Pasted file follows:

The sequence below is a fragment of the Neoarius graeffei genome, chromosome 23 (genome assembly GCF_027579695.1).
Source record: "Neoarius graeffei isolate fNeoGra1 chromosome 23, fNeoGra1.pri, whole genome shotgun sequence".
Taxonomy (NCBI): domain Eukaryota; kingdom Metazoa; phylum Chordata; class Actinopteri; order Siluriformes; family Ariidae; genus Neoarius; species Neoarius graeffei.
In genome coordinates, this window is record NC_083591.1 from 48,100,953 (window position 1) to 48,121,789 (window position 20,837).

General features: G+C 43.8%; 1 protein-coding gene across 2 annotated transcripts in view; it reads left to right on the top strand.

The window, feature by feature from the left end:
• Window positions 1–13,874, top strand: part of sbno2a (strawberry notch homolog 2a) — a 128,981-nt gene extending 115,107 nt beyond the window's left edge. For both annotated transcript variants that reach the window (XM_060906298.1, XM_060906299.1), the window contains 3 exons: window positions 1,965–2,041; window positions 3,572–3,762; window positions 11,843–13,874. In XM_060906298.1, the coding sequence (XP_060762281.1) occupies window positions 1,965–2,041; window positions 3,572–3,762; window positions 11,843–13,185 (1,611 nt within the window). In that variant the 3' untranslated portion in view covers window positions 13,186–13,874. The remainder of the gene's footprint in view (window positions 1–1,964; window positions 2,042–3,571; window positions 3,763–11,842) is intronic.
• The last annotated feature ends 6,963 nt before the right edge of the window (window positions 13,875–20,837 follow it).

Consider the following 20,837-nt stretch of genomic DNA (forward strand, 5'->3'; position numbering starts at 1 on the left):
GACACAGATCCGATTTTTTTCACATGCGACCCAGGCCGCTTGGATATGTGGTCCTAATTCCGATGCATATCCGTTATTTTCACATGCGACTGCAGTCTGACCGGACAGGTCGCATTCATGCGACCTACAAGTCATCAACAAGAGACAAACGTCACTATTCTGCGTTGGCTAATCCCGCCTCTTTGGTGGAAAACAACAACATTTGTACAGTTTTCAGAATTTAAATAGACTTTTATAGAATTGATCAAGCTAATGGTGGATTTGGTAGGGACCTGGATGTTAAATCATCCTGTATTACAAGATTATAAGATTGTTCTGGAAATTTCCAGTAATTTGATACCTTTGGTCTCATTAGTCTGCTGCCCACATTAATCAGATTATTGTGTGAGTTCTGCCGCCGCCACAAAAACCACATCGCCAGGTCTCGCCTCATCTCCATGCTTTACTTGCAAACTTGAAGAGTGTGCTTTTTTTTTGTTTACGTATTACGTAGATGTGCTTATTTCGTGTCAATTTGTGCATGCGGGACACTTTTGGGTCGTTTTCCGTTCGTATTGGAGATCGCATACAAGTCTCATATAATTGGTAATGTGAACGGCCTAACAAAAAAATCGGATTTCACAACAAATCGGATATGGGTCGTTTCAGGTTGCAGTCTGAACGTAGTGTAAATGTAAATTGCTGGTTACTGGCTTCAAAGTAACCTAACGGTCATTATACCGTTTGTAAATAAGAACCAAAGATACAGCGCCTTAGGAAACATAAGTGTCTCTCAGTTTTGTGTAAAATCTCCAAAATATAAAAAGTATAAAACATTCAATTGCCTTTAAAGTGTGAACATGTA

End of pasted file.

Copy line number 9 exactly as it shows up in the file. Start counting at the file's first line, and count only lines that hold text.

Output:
Consider the following 20,837-nt stretch of genomic DNA (forward strand, 5'->3'; position numbering starts at 1 on the left):